Peggy Lee responded with silence. They were approaching the guest quarters. Graham could not figure out why she was so sad. She would not look up at him. “Peggy Lee, what’s bothering you so much? I don’t understand.”
“I’ll explain it to you on the boat.” Tears welled in her eyes. “Let’s stop by my room,” she continued, “so that I can pick up a scarf. Then we’ll check on Ian, okay?”
This was not at all how he thought the night was going to go. He thought back on their dinner conversation. Had he asked her too many questions? Something had really disturbed her. He felt terrible, but he didn’t know why. It felt like they had been pulled apart by some unknown force, and now the rift between them was growing with heartbreaking speed.
“Before we go in, there is something that I need to do,” she said.
“Peggy Lee, I want to apologize if I upset you in any way.”
“Oh, Graham, please, just be quiet for second and close your eyes.”
He diligently closed his eyes.
He felt her hand gently touching his face. She drew slowly close to him and said, “Keep your eyes closed.”
Graham could not believe it. Maybe this was it. Maybe he had served his time in solitary and the guards were now going to pry open the doors of his cage and let him out into the sunlight, into a free world full of color and love and life. He felt her body press up against him, her arms wrap around his neck, pulling him close.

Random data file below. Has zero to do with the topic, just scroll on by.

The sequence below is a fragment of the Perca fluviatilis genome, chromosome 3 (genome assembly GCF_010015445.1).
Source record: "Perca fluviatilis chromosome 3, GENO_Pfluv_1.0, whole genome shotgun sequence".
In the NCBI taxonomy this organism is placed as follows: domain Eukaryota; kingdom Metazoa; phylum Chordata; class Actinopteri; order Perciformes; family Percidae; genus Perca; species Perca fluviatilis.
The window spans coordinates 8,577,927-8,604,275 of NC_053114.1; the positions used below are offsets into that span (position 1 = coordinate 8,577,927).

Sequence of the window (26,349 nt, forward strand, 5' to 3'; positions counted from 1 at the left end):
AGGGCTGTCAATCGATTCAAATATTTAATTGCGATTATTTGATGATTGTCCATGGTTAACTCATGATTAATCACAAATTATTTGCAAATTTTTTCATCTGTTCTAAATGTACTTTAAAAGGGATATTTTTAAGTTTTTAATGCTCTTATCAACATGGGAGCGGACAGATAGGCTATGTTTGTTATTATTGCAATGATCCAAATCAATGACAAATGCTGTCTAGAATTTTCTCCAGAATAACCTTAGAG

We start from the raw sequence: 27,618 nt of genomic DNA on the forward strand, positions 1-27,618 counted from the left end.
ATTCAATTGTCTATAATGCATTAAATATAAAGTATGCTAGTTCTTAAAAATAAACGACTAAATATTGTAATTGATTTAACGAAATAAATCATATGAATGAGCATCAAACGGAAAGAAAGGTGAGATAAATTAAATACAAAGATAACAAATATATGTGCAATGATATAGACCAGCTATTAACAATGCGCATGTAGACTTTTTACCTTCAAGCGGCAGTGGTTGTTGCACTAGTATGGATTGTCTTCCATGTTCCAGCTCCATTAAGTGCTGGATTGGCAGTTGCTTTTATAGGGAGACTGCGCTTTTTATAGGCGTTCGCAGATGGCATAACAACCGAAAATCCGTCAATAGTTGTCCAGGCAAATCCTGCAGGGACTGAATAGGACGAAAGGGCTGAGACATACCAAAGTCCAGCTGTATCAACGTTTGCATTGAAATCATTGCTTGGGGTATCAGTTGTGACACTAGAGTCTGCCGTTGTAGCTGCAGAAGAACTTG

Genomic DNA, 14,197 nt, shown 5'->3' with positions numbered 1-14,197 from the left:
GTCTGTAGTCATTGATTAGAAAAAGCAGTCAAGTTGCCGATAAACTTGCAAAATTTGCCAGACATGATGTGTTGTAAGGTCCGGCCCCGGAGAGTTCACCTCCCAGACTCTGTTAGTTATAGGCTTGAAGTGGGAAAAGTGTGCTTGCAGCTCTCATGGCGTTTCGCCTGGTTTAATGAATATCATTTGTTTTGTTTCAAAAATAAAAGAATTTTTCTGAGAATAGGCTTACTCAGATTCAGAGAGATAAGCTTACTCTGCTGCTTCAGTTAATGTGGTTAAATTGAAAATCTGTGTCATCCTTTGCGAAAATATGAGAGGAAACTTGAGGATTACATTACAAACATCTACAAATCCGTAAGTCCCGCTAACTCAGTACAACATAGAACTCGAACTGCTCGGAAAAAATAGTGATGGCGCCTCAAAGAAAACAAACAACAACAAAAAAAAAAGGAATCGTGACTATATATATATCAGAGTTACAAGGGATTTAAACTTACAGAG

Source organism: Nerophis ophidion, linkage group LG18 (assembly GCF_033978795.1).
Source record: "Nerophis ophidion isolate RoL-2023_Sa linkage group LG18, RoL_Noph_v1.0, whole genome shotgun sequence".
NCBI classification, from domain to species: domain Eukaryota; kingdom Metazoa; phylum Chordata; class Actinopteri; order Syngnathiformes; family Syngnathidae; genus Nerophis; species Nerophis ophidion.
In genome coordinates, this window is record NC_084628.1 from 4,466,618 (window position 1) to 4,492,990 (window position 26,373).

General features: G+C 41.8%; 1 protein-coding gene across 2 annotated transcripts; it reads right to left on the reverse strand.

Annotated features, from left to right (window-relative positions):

She rose up on her toes and ever-so-slowly brought her lips to his. She paused. Graham felt her breath on his lips. He didn’t know if she was watching him or if she had her eyes closed as well. He felt a roaring, hungry desire building inside of him. He wanted her so badly.
She whispered, “I’m sorry,” onto his lips, and then she kissed him, first gently and warmly, and then hard and strong. She gripped the back of his neck, pulling his head down to her. He kissed her back, pressing her against the door. She pulled her key card from her pocket and opened the door. Graham backed her into the room, kissing her neck, her cheeks, her wonderfully soft, wet mouth.
She moaned plaintively. The door swung closed behind them, and a darkness that promised freedom enshrouded their embrace.